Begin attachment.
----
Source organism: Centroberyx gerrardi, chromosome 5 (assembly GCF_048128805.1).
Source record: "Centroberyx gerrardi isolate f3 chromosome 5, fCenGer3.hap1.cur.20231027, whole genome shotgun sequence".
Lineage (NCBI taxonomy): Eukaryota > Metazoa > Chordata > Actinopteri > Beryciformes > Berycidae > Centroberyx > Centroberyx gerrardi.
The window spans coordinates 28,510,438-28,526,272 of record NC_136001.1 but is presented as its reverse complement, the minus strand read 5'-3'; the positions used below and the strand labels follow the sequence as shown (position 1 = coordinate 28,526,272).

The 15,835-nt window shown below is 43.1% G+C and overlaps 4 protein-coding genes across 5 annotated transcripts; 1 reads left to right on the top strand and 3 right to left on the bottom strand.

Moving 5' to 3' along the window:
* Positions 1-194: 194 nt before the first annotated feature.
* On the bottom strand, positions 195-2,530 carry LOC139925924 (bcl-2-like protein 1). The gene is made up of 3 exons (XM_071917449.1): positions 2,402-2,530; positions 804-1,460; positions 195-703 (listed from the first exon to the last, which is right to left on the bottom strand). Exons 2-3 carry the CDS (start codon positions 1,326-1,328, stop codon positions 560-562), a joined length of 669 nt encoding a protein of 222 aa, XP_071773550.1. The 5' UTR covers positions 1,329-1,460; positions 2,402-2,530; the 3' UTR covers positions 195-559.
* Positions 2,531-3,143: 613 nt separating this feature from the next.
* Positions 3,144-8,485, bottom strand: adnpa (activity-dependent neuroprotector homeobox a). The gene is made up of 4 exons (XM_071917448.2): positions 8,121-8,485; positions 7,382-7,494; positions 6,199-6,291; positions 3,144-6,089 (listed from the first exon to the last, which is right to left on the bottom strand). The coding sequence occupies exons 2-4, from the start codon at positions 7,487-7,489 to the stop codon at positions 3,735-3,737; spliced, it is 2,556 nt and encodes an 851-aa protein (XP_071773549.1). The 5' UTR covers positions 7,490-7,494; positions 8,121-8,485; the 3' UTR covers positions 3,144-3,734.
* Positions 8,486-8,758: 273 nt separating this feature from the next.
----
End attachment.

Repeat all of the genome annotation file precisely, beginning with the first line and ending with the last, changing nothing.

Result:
Source organism: Centroberyx gerrardi, chromosome 5 (assembly GCF_048128805.1).
Source record: "Centroberyx gerrardi isolate f3 chromosome 5, fCenGer3.hap1.cur.20231027, whole genome shotgun sequence".
Lineage (NCBI taxonomy): Eukaryota > Metazoa > Chordata > Actinopteri > Beryciformes > Berycidae > Centroberyx > Centroberyx gerrardi.
The window spans coordinates 28,510,438-28,526,272 of record NC_136001.1 but is presented as its reverse complement, the minus strand read 5'-3'; the positions used below and the strand labels follow the sequence as shown (position 1 = coordinate 28,526,272).

The 15,835-nt window shown below is 43.1% G+C and overlaps 4 protein-coding genes across 5 annotated transcripts; 1 reads left to right on the top strand and 3 right to left on the bottom strand.

Moving 5' to 3' along the window:
* Positions 1-194: 194 nt before the first annotated feature.
* On the bottom strand, positions 195-2,530 carry LOC139925924 (bcl-2-like protein 1). The gene is made up of 3 exons (XM_071917449.1): positions 2,402-2,530; positions 804-1,460; positions 195-703 (listed from the first exon to the last, which is right to left on the bottom strand). Exons 2-3 carry the CDS (start codon positions 1,326-1,328, stop codon positions 560-562), a joined length of 669 nt encoding a protein of 222 aa, XP_071773550.1. The 5' UTR covers positions 1,329-1,460; positions 2,402-2,530; the 3' UTR covers positions 195-559.
* Positions 2,531-3,143: 613 nt separating this feature from the next.
* Positions 3,144-8,485, bottom strand: adnpa (activity-dependent neuroprotector homeobox a). The gene is made up of 4 exons (XM_071917448.2): positions 8,121-8,485; positions 7,382-7,494; positions 6,199-6,291; positions 3,144-6,089 (listed from the first exon to the last, which is right to left on the bottom strand). The coding sequence occupies exons 2-4, from the start codon at positions 7,487-7,489 to the stop codon at positions 3,735-3,737; spliced, it is 2,556 nt and encodes an 851-aa protein (XP_071773549.1). The 5' UTR covers positions 7,490-7,494; positions 8,121-8,485; the 3' UTR covers positions 3,144-3,734.
* Positions 8,486-8,758: 273 nt separating this feature from the next.